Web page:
The Federal Aviation Administration is investigating the City of Santa Monica for actions the FAA believes might violate the law that requires City Hall to keep the airport open.

The FAA sent a Notice of Investigation to Santa Monica on Sept. 26 with accompanying subpoenas for city officials to provide testimony at the FAA’s regional office on Oct. 12. The documents state the new investigation has been expedited based on recent actions taken by City Council.

According to the documents, the FAA has initiated a new case (known as a Part 16 hearing) based on actions including the recent council resolution declaring the city’s intent to close the airport on or before July 1, 2018, the adoption of new leasing guidelines that have denied long-term leases to aviation tenants and the city’s stated goal of phasing out leaded fuel sales as part of a takeover of aviation services.

Santa Monica recently required two airport based companies (referred to as Fixed Base Operations or FBOs) to vacate the airport to make way for new city-operated services. The companies currently provide services such as fuel sales and flight lessons. The FAA previously sent a letter to the City warning of possible legal action based on the City’s stated intent to close the airport and in the new filing, the FAA said it is expediting the new investigation as a result of the ticking clock.

“Because the City’s Notices to Vacate require the two private FBOs to vacate SMO within 30 days, or no later than Oct. 15, 2016, the Agency finds that expedited handling of this matter is required. Accordingly, FAA has shortened the response period and the City has ten days from the date of service of the NOI to respond,” said the Notice of Investigation.

The usual response window is 30 days.

“As part of this investigation and under separate cover, FAA is issuing subpoenas that require the City to provide detailed information, plans, and assurances with respect to a number of issues, including but not limited to, the City’s plan to replace the functions provided by the two private FBOs and the City’s plans to provide fuel that can be used by all aircraft. No extensions of time will be granted unless the City withdraws its Notices to Vacate,” said the FAA letter.

The investigation will focus on the city’s obligations to the federal government related to the acceptance of grant money.

Santa Monica has accepted money over the years for improvements at the airport. Acceptance of grant money comes with a list of obligations and in a recent ruling, the FAA said City Hall is required to operate the airport under those assurances until 2023.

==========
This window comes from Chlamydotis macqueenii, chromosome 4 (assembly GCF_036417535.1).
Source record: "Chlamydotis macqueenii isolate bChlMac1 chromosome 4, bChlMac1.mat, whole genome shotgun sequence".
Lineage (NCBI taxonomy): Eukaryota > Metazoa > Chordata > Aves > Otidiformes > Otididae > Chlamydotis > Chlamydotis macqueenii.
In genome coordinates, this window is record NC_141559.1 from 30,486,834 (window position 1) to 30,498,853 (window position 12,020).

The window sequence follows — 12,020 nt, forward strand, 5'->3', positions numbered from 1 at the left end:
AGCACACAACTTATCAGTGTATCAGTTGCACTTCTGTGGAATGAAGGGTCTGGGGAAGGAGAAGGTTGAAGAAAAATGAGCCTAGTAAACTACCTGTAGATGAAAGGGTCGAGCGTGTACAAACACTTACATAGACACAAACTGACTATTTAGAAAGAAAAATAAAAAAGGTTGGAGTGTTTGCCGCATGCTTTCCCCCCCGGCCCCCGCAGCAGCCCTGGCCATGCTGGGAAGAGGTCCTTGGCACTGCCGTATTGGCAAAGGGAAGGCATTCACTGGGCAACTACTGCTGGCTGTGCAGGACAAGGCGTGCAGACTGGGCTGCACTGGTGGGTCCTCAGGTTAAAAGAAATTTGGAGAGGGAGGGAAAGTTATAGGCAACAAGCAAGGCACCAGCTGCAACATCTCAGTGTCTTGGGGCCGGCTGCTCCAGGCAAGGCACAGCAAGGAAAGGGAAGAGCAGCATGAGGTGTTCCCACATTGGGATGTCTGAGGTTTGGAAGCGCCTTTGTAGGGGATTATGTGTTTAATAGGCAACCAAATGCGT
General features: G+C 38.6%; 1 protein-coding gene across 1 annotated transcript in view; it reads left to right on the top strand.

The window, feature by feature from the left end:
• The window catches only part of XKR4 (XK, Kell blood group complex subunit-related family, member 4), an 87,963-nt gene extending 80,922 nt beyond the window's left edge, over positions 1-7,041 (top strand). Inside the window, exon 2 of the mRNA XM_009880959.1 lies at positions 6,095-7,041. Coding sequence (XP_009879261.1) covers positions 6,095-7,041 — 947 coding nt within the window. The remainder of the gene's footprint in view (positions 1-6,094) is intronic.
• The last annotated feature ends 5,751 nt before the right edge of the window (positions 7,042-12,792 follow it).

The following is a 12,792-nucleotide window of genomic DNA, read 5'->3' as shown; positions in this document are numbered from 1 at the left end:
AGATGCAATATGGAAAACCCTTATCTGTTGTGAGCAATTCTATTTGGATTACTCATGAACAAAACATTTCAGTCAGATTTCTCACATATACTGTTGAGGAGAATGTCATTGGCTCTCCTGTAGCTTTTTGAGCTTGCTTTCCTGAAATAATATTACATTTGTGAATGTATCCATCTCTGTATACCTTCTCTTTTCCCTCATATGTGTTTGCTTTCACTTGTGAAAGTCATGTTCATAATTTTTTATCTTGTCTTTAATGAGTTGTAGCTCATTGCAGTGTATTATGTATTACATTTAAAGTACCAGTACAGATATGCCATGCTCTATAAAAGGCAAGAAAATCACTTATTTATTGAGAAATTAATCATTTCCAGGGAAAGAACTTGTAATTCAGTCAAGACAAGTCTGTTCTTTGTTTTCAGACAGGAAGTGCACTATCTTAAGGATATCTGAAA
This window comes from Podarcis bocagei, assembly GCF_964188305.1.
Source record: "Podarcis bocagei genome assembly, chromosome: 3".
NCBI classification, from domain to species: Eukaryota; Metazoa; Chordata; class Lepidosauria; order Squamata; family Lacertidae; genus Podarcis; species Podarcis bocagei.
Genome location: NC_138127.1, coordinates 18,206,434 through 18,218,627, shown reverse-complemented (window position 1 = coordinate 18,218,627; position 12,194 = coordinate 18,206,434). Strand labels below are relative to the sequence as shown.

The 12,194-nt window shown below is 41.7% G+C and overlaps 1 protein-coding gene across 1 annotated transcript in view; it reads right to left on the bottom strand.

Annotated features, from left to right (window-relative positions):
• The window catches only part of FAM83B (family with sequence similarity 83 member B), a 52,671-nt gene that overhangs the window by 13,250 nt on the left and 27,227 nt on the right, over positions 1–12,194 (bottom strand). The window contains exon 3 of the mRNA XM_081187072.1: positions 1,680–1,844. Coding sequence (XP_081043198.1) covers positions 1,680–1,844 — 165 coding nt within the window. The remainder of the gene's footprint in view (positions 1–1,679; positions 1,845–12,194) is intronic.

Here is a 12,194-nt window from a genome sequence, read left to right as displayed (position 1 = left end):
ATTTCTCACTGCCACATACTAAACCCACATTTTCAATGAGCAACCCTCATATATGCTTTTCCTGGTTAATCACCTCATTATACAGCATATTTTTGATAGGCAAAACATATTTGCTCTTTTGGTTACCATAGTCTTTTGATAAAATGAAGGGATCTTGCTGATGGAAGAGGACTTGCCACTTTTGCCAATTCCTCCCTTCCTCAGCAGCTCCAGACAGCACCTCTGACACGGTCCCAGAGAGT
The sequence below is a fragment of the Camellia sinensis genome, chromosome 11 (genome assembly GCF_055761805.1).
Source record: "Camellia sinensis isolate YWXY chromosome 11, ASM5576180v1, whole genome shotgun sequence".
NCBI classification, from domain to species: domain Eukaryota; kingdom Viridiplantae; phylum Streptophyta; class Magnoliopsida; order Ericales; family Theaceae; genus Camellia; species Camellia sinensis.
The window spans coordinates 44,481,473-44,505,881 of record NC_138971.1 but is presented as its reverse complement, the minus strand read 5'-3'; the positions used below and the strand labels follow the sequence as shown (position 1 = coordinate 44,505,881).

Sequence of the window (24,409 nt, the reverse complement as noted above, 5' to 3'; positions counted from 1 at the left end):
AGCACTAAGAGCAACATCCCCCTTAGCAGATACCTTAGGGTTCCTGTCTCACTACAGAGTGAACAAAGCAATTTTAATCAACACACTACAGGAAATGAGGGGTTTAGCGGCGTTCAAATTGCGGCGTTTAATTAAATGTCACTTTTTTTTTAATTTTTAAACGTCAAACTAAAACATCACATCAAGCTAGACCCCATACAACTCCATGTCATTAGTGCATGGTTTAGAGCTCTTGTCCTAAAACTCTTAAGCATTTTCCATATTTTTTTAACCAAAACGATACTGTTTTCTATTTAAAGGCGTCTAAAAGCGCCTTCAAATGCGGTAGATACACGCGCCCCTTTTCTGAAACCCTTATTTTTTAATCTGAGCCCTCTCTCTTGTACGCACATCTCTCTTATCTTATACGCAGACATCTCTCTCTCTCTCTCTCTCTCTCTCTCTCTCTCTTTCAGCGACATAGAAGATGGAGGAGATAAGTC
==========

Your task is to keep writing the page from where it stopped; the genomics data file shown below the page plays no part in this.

The grant assurances require the airport must be made available for public use on reasonable terms and without discrimination. The FAA said that assurance requires leases be offered for aeronautical activity. A municipality is allowed to takeover airport services but the city-provided services must not discriminate in a way that violates Grant Assurance and the FAA will examine if any of the city’s proposals amount to discriminatory practices as many planes still require leaded fuel.

In addition to requiring in person testimony, the FAA is also requiring documentation related to 26 specific issues including plans to take over fuel sales, information about flight instruction, documentation of maintenance and safety protocols and proof of contracts to provide fuel sales.

Those documents are due to the FAA by Oct. 3.

In a written statement, Mayor Tony Vazquez said the new investigation will not deter the city from moving forward with plans to close the airport.

“This is an overreach by the FAA,” he said. “Our priority is putting the community first and exercising our rights as owner and operator of the airport.  Now the FAA is clearly on a fishing expedition to protect Washington special interests who fear losing corporate profits. Despite the FAA’s efforts, we will not falter on our commitment to safeguard our community from the negative impacts of the airport until the courts make a final determination.”

editor@smdp.com

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